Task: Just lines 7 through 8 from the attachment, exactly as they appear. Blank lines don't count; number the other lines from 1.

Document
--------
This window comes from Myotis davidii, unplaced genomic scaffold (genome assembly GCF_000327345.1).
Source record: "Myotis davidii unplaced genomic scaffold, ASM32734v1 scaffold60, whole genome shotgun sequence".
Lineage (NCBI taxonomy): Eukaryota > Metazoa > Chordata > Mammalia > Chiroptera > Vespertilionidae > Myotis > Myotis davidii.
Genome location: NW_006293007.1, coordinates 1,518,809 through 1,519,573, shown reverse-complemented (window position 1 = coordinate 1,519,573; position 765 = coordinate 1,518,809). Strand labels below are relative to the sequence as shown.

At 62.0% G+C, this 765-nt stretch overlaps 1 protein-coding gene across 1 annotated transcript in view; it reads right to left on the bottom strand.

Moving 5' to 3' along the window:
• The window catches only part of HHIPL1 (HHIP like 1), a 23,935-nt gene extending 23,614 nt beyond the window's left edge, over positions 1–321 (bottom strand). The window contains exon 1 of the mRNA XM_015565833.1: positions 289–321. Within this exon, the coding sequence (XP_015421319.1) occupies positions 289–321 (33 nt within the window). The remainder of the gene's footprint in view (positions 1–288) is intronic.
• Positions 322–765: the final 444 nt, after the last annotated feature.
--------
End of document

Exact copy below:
• The window catches only part of HHIPL1 (HHIP like 1), a 23,935-nt gene extending 23,614 nt beyond the window's left edge, over positions 1–321 (bottom strand). The window contains exon 1 of the mRNA XM_015565833.1: positions 289–321. Within this exon, the coding sequence (XP_015421319.1) occupies positions 289–321 (33 nt within the window). The remainder of the gene's footprint in view (positions 1–288) is intronic.
• Positions 322–765: the final 444 nt, after the last annotated feature.